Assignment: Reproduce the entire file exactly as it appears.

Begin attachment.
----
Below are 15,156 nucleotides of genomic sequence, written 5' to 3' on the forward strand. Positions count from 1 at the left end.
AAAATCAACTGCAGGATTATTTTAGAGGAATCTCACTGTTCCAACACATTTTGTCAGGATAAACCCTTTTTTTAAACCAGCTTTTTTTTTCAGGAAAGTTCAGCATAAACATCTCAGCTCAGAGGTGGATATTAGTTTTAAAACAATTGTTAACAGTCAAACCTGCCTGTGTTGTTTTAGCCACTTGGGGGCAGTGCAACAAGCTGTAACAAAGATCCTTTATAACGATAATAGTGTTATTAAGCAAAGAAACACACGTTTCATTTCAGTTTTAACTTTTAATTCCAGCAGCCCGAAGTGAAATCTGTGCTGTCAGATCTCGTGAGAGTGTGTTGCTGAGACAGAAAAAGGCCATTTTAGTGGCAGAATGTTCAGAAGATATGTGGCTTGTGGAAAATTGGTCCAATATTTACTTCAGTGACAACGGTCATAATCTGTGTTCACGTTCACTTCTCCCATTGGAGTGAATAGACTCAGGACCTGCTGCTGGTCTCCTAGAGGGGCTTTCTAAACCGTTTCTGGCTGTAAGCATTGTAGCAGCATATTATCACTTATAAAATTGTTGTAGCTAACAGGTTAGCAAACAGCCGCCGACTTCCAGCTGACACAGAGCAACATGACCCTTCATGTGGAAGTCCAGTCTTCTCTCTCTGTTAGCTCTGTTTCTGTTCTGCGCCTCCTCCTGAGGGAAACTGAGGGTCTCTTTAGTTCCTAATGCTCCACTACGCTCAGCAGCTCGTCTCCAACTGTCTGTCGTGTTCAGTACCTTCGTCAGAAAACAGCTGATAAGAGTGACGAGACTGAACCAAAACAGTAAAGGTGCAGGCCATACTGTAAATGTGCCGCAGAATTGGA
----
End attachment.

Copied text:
Below are 15,156 nucleotides of genomic sequence, written 5' to 3' on the forward strand. Positions count from 1 at the left end.
AAAATCAACTGCAGGATTATTTTAGAGGAATCTCACTGTTCCAACACATTTTGTCAGGATAAACCCTTTTTTTAAACCAGCTTTTTTTTTCAGGAAAGTTCAGCATAAACATCTCAGCTCAGAGGTGGATATTAGTTTTAAAACAATTGTTAACAGTCAAACCTGCCTGTGTTGTTTTAGCCACTTGGGGGCAGTGCAACAAGCTGTAACAAAGATCCTTTATAACGATAATAGTGTTATTAAGCAAAGAAACACACGTTTCATTTCAGTTTTAACTTTTAATTCCAGCAGCCCGAAGTGAAATCTGTGCTGTCAGATCTCGTGAGAGTGTGTTGCTGAGACAGAAAAAGGCCATTTTAGTGGCAGAATGTTCAGAAGATATGTGGCTTGTGGAAAATTGGTCCAATATTTACTTCAGTGACAACGGTCATAATCTGTGTTCACGTTCACTTCTCCCATTGGAGTGAATAGACTCAGGACCTGCTGCTGGTCTCCTAGAGGGGCTTTCTAAACCGTTTCTGGCTGTAAGCATTGTAGCAGCATATTATCACTTATAAAATTGTTGTAGCTAACAGGTTAGCAAACAGCCGCCGACTTCCAGCTGACACAGAGCAACATGACCCTTCATGTGGAAGTCCAGTCTTCTCTCTCTGTTAGCTCTGTTTCTGTTCTGCGCCTCCTCCTGAGGGAAACTGAGGGTCTCTTTAGTTCCTAATGCTCCACTACGCTCAGCAGCTCGTCTCCAACTGTCTGTCGTGTTCAGTACCTTCGTCAGAAAACAGCTGATAAGAGTGACGAGACTGAACCAAAACAGTAAAGGTGCAGGCCATACTGTAAATGTGCCGCAGAATTGGA